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The question is

$f_n(x) = ax^n + b \cos(x/n)$ is a sequence of functions where $f_n: [0,1] \to \mathbb{R}$. Determine for which $a,b \in \mathbb{R}$ values, $f_n$ is Cauchy w.r.t. the sup-norm in $C[0,1]$.

Since all $a,b,x$ and $n$ are variables, I can not imagine how the graph would be like for different values. I know I should show sufficient effort but in these type of questions I usually use graph of the function thus I really do not know where to start.

Can you give me some hints?

Thank you in advance.

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You must not think of this as a function of 4 variables, but as functions of $x$. You are supposed to look at fixed pairs $a, b$ and decide for such pairs whether the sequence with index $n$ converges uniformly or not. – user20266 Dec 16 '11 at 11:55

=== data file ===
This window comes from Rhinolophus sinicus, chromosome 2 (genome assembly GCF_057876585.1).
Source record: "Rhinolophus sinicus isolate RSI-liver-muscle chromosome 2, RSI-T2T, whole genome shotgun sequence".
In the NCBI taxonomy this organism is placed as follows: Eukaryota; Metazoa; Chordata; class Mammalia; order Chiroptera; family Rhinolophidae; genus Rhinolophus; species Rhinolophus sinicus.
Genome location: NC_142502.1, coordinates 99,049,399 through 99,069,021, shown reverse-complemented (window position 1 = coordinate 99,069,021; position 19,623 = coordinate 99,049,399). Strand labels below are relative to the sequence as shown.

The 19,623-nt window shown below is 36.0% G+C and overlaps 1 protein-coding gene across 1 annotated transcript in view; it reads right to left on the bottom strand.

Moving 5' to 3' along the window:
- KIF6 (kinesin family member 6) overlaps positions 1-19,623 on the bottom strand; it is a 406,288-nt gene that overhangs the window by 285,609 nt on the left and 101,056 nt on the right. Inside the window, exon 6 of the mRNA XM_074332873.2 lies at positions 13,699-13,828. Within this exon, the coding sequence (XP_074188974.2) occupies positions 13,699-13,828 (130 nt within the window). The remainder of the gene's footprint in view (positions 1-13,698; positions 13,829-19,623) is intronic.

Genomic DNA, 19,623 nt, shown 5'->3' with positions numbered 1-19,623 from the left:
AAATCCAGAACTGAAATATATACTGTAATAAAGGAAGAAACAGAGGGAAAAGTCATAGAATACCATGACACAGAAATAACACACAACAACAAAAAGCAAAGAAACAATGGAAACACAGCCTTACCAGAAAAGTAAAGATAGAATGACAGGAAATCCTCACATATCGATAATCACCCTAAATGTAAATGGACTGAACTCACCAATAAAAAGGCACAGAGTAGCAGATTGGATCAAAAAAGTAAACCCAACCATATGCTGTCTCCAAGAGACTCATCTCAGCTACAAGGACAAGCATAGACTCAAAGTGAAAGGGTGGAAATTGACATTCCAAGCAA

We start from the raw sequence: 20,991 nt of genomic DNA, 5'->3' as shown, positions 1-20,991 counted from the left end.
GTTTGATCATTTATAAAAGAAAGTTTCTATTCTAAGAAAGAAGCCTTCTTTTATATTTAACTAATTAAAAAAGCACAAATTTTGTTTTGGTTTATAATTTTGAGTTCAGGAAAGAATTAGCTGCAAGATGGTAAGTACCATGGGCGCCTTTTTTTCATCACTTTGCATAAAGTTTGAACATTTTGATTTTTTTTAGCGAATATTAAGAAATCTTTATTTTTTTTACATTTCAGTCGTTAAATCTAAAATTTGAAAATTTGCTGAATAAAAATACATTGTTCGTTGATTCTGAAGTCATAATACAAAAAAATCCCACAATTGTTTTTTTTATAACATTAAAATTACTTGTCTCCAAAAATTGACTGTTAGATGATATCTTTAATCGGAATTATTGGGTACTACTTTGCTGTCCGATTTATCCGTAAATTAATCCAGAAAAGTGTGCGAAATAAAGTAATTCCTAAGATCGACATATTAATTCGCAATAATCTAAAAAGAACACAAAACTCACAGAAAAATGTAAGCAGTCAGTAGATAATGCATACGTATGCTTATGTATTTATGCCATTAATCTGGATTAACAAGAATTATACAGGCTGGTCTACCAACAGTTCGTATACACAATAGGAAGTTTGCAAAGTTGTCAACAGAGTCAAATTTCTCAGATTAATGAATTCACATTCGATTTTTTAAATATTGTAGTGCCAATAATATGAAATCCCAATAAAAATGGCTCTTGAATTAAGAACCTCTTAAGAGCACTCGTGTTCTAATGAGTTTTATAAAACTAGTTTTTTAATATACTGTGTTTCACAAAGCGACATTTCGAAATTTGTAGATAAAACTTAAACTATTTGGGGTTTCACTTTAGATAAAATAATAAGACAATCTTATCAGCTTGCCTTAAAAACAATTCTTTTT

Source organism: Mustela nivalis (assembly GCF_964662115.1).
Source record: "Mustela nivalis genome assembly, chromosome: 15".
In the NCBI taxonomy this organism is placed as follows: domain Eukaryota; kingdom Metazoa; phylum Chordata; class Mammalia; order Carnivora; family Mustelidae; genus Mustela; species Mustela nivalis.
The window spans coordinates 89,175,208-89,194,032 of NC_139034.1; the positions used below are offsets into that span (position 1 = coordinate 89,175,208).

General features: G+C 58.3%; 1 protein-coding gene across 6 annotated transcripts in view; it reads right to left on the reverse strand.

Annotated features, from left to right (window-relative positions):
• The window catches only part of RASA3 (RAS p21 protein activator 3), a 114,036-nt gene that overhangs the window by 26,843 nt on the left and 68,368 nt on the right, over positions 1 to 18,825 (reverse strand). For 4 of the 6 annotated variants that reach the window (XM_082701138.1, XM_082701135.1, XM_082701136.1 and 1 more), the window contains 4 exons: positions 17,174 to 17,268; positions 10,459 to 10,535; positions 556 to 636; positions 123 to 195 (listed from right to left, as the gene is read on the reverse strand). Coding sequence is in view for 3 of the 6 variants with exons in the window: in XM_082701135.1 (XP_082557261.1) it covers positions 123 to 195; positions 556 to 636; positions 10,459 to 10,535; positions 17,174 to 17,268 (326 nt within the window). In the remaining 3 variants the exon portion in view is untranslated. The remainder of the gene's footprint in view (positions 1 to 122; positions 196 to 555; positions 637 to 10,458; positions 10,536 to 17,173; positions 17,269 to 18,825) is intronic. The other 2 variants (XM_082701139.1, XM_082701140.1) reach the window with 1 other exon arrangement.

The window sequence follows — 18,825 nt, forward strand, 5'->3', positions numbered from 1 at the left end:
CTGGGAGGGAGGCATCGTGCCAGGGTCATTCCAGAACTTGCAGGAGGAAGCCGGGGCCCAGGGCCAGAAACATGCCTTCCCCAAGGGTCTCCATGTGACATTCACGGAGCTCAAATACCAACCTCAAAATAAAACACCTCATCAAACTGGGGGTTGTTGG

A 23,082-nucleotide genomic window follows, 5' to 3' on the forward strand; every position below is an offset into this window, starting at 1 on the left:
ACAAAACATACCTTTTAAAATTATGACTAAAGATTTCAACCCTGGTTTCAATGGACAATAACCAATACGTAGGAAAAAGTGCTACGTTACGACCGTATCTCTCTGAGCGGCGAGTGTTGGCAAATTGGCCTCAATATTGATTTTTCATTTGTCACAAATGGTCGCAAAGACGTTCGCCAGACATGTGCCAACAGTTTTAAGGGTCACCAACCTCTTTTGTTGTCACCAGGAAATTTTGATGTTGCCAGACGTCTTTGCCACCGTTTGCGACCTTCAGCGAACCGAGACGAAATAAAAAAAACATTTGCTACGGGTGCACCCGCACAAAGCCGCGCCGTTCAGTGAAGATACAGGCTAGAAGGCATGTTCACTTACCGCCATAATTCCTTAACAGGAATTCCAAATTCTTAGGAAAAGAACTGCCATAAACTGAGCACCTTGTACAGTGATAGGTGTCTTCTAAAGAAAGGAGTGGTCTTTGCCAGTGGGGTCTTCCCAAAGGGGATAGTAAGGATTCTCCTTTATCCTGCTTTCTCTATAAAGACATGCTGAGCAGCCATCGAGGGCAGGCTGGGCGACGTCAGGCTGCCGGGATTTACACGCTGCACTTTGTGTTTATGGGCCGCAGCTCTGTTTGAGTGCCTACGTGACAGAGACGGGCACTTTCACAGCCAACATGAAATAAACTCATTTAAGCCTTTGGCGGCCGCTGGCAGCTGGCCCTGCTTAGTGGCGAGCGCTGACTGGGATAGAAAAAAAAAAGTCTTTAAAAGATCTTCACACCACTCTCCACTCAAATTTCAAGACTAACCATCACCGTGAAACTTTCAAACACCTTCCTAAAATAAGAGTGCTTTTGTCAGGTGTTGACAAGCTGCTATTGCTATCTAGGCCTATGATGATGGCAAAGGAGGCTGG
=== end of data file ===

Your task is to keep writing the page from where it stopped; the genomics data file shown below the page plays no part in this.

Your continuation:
up vote 3 down vote accepted

Some hints: $C[0,1]$ is complete; so, $\{f_n\}$ is Cauchy if and only if it converges to some $f\in C[0,1]$ (so, this $f$ must be continuous). Also, if $\{f_n\}$ converges in $ C[0,1]$, it must converge to its pointwise limit.

Now, compute the pointwise limit of your sequence. Using the above, you'll be able to conclude that the sequence is not Cauchy except for, perhaps, in one special case. But this case is easily dealt with.

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Thank you so much! – marvinthemartian Dec 16 '11 at 12:31
I want to check something. The pointwise limit of $f_n$ is a+b when $x=1$ and b otherwise. Then it converges to a continuous function only if $a=0$. You said "the sequence is not Cauchy except in one special case", but isn't it Cauchy only if a=0? – marvinthemartian Dec 16 '11 at 12:59
@marvinthemartian Yes, it is. – David Mitra Dec 16 '11 at 13:09

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